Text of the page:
Central banks may be regaining their appetite for buying gold after staying on the sidelines for the past year.
Central banks from Serbia to Thailand have been adding to gold holdings and Ghana recently announced plans for purchases, as the specter of accelerating inflation looms and a recovery in global trade provides the firepower to make purchases. A rebound in buying — which had dropped to the lowest in a decade — would bolster the prospects for gold prices as some other sources of demand falter.
“Long term, gold is the most significant guardian and guarantor of protection against inflationary and other forms of financial risks,” said the National Bank of Serbia. Serbian President Aleksandar Vucic recently announced the central bank intends to boost holdings of the precious metal to 50 tons from 36.3 tons.
Bullion has come under pressure this year as higher bond yields made the non-interest bearing haven seem less attractive to investors. After recovering in April and May, gold fell by the most in more than four years last month as the Federal Reserve turned more hawkish and the dollar strengthened.
The recovery in global trade is bolstering the current accounts of emerging market nations, giving their central banks the option of buying more gold. Higher crude prices are also boosting bullion purchases by oil exporters, including Kazakhstan and Uzbekistan, according to James Steel, chief precious metals analyst at HSBC Holdings Plc. That’s likely to continue, he said.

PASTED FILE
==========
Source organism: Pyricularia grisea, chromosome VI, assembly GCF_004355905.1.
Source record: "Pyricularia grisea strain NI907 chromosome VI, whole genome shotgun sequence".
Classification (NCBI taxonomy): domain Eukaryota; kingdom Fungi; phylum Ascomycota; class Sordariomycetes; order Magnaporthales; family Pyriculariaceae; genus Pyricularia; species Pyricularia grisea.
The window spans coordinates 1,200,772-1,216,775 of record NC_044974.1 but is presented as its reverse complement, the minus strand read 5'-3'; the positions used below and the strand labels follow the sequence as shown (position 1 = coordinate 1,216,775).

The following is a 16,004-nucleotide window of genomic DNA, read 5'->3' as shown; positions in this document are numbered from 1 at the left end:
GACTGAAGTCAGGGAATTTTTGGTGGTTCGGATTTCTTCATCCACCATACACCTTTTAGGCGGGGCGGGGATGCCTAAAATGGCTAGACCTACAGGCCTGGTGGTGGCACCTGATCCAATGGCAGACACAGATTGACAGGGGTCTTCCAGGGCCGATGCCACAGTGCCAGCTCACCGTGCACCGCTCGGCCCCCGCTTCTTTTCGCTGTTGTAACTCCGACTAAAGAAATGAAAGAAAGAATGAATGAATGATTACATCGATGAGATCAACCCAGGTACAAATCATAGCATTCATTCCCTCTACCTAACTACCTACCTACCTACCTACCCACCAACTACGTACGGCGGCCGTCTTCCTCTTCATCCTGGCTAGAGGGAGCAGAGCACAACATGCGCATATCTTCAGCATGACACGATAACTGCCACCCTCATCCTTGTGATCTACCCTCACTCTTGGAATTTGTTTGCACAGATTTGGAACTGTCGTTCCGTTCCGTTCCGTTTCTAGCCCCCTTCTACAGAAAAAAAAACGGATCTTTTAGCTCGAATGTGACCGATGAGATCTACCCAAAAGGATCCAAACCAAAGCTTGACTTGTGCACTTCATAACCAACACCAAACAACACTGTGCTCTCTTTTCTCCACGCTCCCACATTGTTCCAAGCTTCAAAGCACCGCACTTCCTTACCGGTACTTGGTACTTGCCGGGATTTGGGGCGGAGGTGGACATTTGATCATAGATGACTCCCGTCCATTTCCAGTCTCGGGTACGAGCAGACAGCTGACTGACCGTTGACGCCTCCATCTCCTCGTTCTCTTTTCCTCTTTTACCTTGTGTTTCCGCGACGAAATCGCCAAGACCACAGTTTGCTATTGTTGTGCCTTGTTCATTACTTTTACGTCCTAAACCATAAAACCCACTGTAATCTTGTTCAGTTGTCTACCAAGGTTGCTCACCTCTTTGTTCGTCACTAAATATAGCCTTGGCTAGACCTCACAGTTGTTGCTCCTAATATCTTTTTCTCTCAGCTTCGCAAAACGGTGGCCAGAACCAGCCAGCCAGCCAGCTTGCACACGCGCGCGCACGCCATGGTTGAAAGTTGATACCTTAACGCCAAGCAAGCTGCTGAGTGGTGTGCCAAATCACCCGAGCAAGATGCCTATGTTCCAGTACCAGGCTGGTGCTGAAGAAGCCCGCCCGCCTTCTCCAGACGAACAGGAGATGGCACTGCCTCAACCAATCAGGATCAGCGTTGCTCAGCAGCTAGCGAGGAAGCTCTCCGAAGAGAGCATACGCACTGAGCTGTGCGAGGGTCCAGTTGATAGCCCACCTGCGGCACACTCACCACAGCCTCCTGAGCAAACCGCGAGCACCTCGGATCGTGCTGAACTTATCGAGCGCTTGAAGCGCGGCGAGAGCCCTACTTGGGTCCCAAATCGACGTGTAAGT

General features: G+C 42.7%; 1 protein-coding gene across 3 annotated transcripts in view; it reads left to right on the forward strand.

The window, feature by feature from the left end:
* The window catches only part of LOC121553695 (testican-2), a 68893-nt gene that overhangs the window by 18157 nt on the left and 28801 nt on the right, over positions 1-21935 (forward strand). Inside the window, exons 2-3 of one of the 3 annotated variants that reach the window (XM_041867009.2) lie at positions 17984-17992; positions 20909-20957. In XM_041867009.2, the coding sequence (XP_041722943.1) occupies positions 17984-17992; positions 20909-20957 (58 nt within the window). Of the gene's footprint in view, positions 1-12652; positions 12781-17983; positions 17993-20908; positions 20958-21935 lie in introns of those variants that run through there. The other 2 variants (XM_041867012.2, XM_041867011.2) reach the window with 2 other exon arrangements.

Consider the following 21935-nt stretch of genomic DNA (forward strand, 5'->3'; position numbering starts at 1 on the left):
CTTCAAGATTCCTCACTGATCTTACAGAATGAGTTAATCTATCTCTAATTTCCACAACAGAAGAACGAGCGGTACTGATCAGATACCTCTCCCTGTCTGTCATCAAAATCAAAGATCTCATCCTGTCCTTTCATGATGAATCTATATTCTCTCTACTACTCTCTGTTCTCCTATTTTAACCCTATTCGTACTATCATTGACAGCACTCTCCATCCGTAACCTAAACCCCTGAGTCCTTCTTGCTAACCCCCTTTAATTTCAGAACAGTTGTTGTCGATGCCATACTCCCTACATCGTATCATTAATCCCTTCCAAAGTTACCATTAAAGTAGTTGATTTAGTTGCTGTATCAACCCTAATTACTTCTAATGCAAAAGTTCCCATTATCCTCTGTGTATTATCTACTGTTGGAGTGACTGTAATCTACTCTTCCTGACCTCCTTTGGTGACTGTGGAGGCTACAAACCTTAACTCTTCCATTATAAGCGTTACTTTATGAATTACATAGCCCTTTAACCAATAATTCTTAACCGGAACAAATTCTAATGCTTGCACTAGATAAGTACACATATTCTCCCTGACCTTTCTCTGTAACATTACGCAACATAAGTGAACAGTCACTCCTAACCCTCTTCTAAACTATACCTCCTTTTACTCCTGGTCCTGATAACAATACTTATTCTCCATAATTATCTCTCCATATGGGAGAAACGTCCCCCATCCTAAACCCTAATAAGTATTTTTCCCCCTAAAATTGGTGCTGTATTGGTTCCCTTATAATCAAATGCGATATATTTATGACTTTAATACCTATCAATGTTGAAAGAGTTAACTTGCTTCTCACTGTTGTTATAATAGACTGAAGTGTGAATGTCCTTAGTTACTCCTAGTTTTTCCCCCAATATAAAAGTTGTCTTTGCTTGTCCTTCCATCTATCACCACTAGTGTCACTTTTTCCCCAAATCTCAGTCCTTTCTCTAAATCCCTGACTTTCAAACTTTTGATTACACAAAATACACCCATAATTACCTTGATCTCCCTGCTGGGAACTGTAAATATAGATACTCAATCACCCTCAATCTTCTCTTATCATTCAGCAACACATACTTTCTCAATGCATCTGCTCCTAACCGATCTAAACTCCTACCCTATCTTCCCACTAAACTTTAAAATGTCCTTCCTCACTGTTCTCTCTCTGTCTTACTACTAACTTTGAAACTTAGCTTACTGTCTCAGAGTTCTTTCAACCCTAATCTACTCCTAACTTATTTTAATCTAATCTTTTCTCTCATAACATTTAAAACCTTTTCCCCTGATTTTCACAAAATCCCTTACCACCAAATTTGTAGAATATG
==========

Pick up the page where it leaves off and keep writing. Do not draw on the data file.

“If a central bank is looking at diversifying, gold is a marvelous way of moving out of the dollar without selecting another currency,” he said.
In a bullish scenario, as the global economy rebounds, central bank buying could reach about 1,000 tons, Aakash Doshi and other Citigroup Inc. analysts wrote in a report. The bank’s forecast is for purchases to climb to 500 tons in 2021 and 540 tons next year. That’s below the twin peaks above 600 tons in 2018 and 2019, but a significant advance on the 326.3 tons purchased last year, according to World Gold Council data.
About one in five central banks intend to increase their gold reserves over the next year, according to a survey by the WGC published last month.
Central banks are one component of physical buying that’s helping to counter hefty investor outflows from exchange-traded funds, said Standard Chartered Plc’s precious metals analyst Suki Cooper.
“Geopolitical tensions, the need for diversification and heightened uncertainty have continued to buoy interest in gold reserves,” said Cooper.